The pandemic linked to SARS-CoV-2 acutely raises the question of the design of molecules capable of limiting the action of a virus on our cells – a mechanism that involves very large molecules that are difficult to model, proteins, which are moreover… in permanent motion.
Artificial intelligence systems, starting with Google’s AlphaFold2, now predict the configuration of these proteins in an impressive way, which is revolutionizing research in the field. How do these methods work? What are their current limits?
Entry of SARS-CoV-2: a soaring story
L’infection of one of our cells by SARS-CoV-2, the virus responsible for Covid-19, begins with a kind of break-in : the virus, a bristling envelope of proteins inside which is its genetic material, behaves like a thief entering an apartment on the first floor of a building. With a grappling hook (the “receptor binding domain” or RBD found on the famous protein “ spike “), it clings to the railing (the no less famous protein “ACE2”). Then, using a hammer (the fusion domain, another region of the spike), he breaks the glass (the cell membrane) and injects his genetic material.
This mechanism is dynamic, that is to say that the molecules change conformation (shape) during the breach. On the one hand, the virus only “draws” its hook at the last moment; on the other hand, the “window breakage” uses a kind of telescopic pole whose assembly is complex.
These two protagonists (spike and ACE2) are proteins. Interactions between proteins are the basis of the vast majority of biological functions, and understanding these interactions first requires knowledge of the geometric shape of the partners – we often speak of “key” and “lock” to visualize the fact that the geometry of proteins must be adequate for them to interact.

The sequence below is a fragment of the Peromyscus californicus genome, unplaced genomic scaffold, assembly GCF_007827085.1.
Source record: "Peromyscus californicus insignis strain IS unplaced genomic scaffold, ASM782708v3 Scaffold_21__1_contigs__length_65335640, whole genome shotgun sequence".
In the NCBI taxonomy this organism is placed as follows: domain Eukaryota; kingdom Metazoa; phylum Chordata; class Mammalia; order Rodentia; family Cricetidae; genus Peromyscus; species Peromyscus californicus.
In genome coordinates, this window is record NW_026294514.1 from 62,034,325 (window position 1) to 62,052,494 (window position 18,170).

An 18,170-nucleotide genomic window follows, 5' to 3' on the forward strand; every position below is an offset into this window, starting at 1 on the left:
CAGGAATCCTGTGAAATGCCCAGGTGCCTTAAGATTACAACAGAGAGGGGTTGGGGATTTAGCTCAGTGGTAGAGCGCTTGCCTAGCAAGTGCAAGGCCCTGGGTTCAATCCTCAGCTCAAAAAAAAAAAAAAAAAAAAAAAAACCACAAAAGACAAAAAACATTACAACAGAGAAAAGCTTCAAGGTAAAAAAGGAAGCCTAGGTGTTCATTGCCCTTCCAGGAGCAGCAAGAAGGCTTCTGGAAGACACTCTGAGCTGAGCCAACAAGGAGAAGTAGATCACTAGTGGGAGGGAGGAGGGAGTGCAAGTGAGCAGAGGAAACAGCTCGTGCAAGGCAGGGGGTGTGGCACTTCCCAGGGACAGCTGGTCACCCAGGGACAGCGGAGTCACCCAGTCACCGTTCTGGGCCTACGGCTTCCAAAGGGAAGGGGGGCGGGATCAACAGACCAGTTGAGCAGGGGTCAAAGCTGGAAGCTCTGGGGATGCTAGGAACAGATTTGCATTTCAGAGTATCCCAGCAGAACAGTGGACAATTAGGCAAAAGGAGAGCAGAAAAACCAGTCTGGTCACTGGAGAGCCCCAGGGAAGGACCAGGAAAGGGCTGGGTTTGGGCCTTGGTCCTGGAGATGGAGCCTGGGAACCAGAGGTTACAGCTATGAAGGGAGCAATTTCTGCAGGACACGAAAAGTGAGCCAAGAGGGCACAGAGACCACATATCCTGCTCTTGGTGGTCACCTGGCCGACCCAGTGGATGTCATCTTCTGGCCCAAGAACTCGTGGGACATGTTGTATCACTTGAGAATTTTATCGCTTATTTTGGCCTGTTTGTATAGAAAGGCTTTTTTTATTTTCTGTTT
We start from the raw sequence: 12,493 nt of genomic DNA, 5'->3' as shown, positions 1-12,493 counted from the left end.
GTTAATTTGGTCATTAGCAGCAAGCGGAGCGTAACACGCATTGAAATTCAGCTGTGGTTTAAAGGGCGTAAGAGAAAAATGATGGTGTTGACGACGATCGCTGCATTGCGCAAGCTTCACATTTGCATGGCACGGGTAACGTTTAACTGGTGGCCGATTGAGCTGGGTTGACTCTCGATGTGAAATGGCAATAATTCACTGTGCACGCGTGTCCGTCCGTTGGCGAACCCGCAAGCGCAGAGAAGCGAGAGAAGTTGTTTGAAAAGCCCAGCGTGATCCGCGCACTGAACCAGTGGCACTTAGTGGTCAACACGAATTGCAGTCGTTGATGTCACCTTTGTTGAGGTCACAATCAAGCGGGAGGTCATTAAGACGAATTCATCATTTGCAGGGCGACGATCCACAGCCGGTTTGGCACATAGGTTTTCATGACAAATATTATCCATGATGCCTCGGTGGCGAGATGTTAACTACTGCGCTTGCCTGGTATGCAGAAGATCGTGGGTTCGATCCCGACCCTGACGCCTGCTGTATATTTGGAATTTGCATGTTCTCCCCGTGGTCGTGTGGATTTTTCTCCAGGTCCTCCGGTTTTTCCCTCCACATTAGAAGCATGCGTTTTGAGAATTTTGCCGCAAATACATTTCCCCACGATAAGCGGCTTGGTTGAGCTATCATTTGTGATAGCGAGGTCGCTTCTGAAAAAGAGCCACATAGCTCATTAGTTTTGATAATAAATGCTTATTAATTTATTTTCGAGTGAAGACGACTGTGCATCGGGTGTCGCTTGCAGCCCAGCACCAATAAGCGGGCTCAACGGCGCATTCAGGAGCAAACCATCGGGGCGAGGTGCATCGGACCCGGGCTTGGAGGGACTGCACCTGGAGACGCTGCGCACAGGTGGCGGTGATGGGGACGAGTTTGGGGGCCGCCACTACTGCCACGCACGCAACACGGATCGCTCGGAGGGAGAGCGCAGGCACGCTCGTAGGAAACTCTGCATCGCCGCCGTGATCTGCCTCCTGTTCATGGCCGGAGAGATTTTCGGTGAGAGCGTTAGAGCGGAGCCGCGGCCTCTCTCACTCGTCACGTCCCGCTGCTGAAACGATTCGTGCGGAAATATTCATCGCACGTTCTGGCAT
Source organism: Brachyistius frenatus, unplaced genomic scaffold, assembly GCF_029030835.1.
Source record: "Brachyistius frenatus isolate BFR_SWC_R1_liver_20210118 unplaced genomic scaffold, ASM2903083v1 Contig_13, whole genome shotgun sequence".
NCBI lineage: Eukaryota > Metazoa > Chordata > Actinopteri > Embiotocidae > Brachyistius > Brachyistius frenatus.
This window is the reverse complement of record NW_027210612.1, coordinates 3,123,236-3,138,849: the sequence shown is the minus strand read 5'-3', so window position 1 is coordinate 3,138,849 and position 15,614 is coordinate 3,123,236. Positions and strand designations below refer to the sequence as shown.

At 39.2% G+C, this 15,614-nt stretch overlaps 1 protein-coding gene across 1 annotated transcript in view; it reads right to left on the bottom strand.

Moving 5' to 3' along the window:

These molecular conformations have been studied experimentally since the 1950s-60s and stored in an international database, the Protein Data Bank.
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In the case of SARS-CoV-2, the Spike protein has been widely presented as such a key, which would fit into the ACE2 “lock”. But the key-lock mechanism is a somewhat simplistic vision, and as we have seen, proteins are endowed with a certain flexibility (they deform), which also allows them to adapt.
Indeed, one way to block infection by SARS-CoV-2 is to prevent the attachment of the grappling hook (the Spike protein), and more specifically of its receptor binding domain (RBD) to the ACE2 target. This is the goal of certain antibodies secreted by our immune system.
Unfortunately, through mutations, the virus is constantly trying to escape this control: certain amino acids change, which means that the conformation of its spike protein is no longer recognized by antibodies. As these no longer have sufficient affinity, the immune system must adapt, which is a challenge when it comes to to be effective against a wide range of viral strains.
Affinity between two biomolecules: structure and dynamics